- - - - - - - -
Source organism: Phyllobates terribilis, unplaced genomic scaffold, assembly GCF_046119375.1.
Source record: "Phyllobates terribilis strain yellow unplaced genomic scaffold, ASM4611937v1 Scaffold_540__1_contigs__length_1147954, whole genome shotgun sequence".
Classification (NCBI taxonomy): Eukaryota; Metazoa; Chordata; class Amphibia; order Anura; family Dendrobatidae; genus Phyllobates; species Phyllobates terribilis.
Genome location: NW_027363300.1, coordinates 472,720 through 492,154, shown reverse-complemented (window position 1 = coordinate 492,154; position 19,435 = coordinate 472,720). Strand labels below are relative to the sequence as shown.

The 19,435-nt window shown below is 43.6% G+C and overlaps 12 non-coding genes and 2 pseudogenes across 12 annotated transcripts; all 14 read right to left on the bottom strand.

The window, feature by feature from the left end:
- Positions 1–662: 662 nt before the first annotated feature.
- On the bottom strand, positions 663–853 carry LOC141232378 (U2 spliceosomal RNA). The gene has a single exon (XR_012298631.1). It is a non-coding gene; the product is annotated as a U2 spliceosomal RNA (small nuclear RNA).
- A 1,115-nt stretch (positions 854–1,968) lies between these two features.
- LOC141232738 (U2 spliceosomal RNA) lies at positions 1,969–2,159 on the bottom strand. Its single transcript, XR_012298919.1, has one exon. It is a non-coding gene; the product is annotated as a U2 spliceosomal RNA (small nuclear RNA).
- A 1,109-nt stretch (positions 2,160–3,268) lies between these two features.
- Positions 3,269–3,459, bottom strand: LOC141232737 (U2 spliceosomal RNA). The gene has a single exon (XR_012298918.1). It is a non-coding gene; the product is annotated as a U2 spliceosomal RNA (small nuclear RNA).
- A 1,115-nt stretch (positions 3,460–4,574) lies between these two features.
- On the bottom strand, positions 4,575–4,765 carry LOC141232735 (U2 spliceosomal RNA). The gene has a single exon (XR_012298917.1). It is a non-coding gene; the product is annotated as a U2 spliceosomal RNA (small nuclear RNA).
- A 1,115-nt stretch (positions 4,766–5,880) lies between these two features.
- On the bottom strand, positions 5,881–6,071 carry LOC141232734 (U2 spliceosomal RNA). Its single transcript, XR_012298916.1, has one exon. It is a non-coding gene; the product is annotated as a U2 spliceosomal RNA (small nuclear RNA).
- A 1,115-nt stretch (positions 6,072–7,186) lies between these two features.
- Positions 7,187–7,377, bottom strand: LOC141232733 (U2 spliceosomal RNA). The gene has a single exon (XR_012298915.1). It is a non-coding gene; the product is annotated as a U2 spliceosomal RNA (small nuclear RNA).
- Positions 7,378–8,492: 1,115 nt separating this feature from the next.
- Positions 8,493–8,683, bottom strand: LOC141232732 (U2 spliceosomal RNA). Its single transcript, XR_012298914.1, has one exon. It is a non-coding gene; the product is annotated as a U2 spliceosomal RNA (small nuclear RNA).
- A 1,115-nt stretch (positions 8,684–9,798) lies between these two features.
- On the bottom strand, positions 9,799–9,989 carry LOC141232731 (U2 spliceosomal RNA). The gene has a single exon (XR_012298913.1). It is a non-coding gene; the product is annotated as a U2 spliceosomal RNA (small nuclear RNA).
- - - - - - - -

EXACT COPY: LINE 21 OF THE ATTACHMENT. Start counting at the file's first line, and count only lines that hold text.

- A 1,115-nt stretch (positions 8,684–9,798) lies between these two features.